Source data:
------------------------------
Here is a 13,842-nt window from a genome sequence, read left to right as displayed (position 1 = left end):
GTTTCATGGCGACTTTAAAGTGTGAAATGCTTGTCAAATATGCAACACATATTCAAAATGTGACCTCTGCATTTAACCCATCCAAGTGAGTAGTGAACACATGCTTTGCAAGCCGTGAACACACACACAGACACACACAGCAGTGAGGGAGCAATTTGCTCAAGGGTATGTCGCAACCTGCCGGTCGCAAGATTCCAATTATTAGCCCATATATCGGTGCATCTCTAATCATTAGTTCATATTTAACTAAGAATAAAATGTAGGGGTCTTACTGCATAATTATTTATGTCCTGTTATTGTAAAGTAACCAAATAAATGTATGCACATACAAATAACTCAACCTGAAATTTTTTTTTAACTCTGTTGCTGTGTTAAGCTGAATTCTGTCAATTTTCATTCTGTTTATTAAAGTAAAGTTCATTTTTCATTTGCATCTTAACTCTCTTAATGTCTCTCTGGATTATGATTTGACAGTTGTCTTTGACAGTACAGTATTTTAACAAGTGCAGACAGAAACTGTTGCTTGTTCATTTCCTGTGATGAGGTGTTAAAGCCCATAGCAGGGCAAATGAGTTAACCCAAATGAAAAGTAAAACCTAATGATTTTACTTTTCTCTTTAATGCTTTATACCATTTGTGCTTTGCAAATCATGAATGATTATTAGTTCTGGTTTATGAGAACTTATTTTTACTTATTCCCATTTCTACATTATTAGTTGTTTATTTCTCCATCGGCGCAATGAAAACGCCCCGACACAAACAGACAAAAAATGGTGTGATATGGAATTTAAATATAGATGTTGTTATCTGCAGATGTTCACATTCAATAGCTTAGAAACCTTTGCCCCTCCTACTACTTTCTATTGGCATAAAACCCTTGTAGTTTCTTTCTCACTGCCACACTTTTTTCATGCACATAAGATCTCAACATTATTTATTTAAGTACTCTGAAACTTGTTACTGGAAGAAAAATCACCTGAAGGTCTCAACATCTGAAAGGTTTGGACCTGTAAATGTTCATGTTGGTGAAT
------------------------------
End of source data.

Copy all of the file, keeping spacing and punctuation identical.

Here is a 13,842-nt window from a genome sequence, read left to right as displayed (position 1 = left end):
GTTTCATGGCGACTTTAAAGTGTGAAATGCTTGTCAAATATGCAACACATATTCAAAATGTGACCTCTGCATTTAACCCATCCAAGTGAGTAGTGAACACATGCTTTGCAAGCCGTGAACACACACACAGACACACACAGCAGTGAGGGAGCAATTTGCTCAAGGGTATGTCGCAACCTGCCGGTCGCAAGATTCCAATTATTAGCCCATATATCGGTGCATCTCTAATCATTAGTTCATATTTAACTAAGAATAAAATGTAGGGGTCTTACTGCATAATTATTTATGTCCTGTTATTGTAAAGTAACCAAATAAATGTATGCACATACAAATAACTCAACCTGAAATTTTTTTTTAACTCTGTTGCTGTGTTAAGCTGAATTCTGTCAATTTTCATTCTGTTTATTAAAGTAAAGTTCATTTTTCATTTGCATCTTAACTCTCTTAATGTCTCTCTGGATTATGATTTGACAGTTGTCTTTGACAGTACAGTATTTTAACAAGTGCAGACAGAAACTGTTGCTTGTTCATTTCCTGTGATGAGGTGTTAAAGCCCATAGCAGGGCAAATGAGTTAACCCAAATGAAAAGTAAAACCTAATGATTTTACTTTTCTCTTTAATGCTTTATACCATTTGTGCTTTGCAAATCATGAATGATTATTAGTTCTGGTTTATGAGAACTTATTTTTACTTATTCCCATTTCTACATTATTAGTTGTTTATTTCTCCATCGGCGCAATGAAAACGCCCCGACACAAACAGACAAAAAATGGTGTGATATGGAATTTAAATATAGATGTTGTTATCTGCAGATGTTCACATTCAATAGCTTAGAAACCTTTGCCCCTCCTACTACTTTCTATTGGCATAAAACCCTTGTAGTTTCTTTCTCACTGCCACACTTTTTTCATGCACATAAGATCTCAACATTATTTATTTAAGTACTCTGAAACTTGTTACTGGAAGAAAAATCACCTGAAGGTCTCAACATCTGAAAGGTTTGGACCTGTAAATGTTCATGTTGGTGAAT